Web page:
A “Getting Started” Guide
It wasn’t until I was out of high school that I bought my first devotional journal. It changed the game for me. Sure it was basic, but it opened the door for me to finally understand what it meant to spend time with God. That journal (along with many others after it) served as a guide to help me learn how to read the Bible and talk to God on my own.

That was the motivation behind writing Live Free, a five-week devotional journal for students centered on the concept of grace and the life of Paul. The goal is to give students that same kind of guide to a better understanding of God, His teachings on grace and forgiveness, and the way these things directly impact their lives.

I spent a lot of time talking with Jared Jones, a student pastor who co-wrote Live Free with me. We feel like we encounter so many students who simply feel like they’re not measuring up. There’s a lot of pressure for them to live a certain way, and they feel like they’re constantly falling short. Without an understanding of grace, they start to see themselves as failures in response to all the stuff the church tells them to do. And worse than that, they start to see God as someone who’s just angry or disappointed in them. If we neglect talking about grace to our students, we run the risk of them walking away saying, “God is love” with their mouths, but carrying in their hearts a picture of a God who doesn’t like them very much. They lack a basic understanding of God’s grace.

A Radical Story
So as we sat down to try and give them a guide to grace, we thought, “Who better to illustrate the concept of God’s grace than Paul?” I mean, talk about a guy who pretty quickly became aware of how he didn’t measure up. He started his career by trying to kill people who were passionate about loving other people and connecting them to Jesus. That’s a really bad entry into Christianity! But as soon as he had his dramatic conversion on the road to Damascus, he realized how wrong he had been. And because of God’s grace in His life, he ultimately became the greatest missionary the world has ever seen. His story shines a spotlight on God’s grace and how it can radically change a life.

A Free Pass
People ask me, “Are you worried that teaching grace will give students a free pass to do whatever they want?” I say, “When you read the teachings of Paul, do you come away thinking you’ve got a free pass to do whatever you want?” Not at all.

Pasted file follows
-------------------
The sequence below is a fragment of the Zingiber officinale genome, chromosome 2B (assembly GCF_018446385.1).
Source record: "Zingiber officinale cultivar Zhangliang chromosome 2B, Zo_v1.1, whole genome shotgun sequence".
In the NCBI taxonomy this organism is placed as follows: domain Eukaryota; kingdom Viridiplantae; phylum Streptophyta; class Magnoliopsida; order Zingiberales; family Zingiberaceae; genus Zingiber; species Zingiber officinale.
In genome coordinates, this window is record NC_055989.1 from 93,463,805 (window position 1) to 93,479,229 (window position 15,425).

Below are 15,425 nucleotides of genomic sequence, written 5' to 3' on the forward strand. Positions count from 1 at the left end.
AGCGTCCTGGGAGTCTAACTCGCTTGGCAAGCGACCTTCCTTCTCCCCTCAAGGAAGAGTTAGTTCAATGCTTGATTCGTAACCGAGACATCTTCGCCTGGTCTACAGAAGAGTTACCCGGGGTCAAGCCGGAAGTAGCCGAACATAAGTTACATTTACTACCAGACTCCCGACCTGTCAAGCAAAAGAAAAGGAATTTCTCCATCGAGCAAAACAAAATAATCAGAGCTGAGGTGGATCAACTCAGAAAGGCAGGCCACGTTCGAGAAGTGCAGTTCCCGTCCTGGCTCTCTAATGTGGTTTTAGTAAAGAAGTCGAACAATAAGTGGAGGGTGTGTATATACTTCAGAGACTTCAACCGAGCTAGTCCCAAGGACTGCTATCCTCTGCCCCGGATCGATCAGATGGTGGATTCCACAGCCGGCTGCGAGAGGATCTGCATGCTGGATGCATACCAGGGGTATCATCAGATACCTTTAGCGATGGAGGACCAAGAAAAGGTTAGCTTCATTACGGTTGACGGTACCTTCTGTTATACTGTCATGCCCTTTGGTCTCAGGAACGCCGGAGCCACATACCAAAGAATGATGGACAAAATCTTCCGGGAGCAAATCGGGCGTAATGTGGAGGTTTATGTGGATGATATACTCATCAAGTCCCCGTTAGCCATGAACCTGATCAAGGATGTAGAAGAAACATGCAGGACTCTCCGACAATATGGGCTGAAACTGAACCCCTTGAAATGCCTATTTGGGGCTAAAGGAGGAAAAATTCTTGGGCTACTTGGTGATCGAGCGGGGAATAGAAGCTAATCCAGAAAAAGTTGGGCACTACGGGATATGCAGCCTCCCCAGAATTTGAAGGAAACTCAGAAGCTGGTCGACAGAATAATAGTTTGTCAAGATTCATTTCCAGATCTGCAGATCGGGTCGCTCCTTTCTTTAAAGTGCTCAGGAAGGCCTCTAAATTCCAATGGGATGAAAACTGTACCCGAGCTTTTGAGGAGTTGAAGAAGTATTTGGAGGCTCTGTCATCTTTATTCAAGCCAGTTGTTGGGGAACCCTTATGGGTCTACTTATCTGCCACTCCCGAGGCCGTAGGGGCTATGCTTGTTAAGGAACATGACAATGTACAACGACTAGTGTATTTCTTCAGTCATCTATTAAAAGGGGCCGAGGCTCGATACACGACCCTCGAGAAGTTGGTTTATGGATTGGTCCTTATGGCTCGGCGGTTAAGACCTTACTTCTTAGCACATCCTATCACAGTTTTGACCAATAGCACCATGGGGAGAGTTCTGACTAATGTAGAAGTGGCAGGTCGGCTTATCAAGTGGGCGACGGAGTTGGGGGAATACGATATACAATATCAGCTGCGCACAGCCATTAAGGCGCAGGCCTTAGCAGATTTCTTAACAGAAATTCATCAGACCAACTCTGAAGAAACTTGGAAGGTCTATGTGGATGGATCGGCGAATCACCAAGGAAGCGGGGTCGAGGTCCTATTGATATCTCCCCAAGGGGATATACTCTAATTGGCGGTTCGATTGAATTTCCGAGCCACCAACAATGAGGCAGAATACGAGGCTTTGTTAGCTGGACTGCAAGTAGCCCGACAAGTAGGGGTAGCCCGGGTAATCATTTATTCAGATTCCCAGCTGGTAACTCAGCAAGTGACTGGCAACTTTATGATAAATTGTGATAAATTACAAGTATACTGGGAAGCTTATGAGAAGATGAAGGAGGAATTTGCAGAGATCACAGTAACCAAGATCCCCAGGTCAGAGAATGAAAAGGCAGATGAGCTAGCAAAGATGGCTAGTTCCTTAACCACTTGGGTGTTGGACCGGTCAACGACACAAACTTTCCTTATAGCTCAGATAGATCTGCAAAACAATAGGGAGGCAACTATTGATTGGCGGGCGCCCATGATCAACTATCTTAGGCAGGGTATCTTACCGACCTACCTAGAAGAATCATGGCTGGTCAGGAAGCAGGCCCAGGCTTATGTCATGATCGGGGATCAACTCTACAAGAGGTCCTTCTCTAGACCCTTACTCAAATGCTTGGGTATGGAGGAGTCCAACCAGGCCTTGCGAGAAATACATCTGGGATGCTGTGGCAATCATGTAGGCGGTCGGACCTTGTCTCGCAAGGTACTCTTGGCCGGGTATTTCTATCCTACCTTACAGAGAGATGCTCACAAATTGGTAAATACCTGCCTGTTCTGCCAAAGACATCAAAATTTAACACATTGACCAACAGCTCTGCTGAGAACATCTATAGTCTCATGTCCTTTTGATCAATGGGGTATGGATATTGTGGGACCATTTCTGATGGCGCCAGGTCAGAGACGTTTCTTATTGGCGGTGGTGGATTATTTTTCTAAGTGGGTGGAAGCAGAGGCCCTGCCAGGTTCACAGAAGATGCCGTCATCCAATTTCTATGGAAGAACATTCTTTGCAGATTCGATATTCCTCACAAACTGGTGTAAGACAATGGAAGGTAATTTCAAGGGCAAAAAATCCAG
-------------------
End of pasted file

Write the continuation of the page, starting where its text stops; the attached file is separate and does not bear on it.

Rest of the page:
Let me put it another way: remember when Oprah used to have her “Favorite Things” shows? You know the shows where she’s giving away cars and tropical vacations to everyone in her audience—just for showing up! Do you think those people left those shows bigger fans of Oprah than they were before? Of course they did!

When you understand that you’ve been given a gift in full measure that you couldn’t earn or didn’t deserve, you become a fan of the person who gave it to you. The more you understand grace, the more you get to know Jesus. And soon, the question isn’t, “What can I get away with?” The question is, “God, what role do you have for me in Your incredible story?”

A Confidence Boost
Our hope is that students who pick up Live Free, whether it’s the first devotional journal they’ve ever encountered or not, will walk away having taken a step closer to Jesus. And that step will give them confidence and motivation to take another step. Not because they have to, but because His love and grace makes them want to.

Ben Crawshaw is a youth worker and author of the new book Live Free, available now on Amazon!

College Ministry Summer Retreat: Night One

Posted by Colton Harker


This sumer, our ministry is trying a brand new approach to "summer camp." 

We thought since our college students work so hard throughout the year, juggling school, work, and personal lives, that we would give them a time to rest and recconnect. What we landed on was a discipleship/fellowship retreat called, "reTreat Yo Self." We decided to take a group of college students, put them up in a fancy hotel, give them a devotional book/adventure book and let them run free! The only commitment they have is to eat dinner with us at 5pm and to be at night session at 7pm (in one of their giant hotel conference rooms)! 

The fun/scary thing is that, to cut costs/acknowledge their adult freedom, we are having them carpool down... making it so that they can drive around the area all day long until they spend time with us. The former high school pastor in me is freaking out about it, but the college pastor in me is trying to remain calm and remember that they are adults and are looking to have some freedom!

We decided that it was only fitting to themed the retreat based off of the idea of "Rest" (using Matt 11:28-30 as the primary scripture).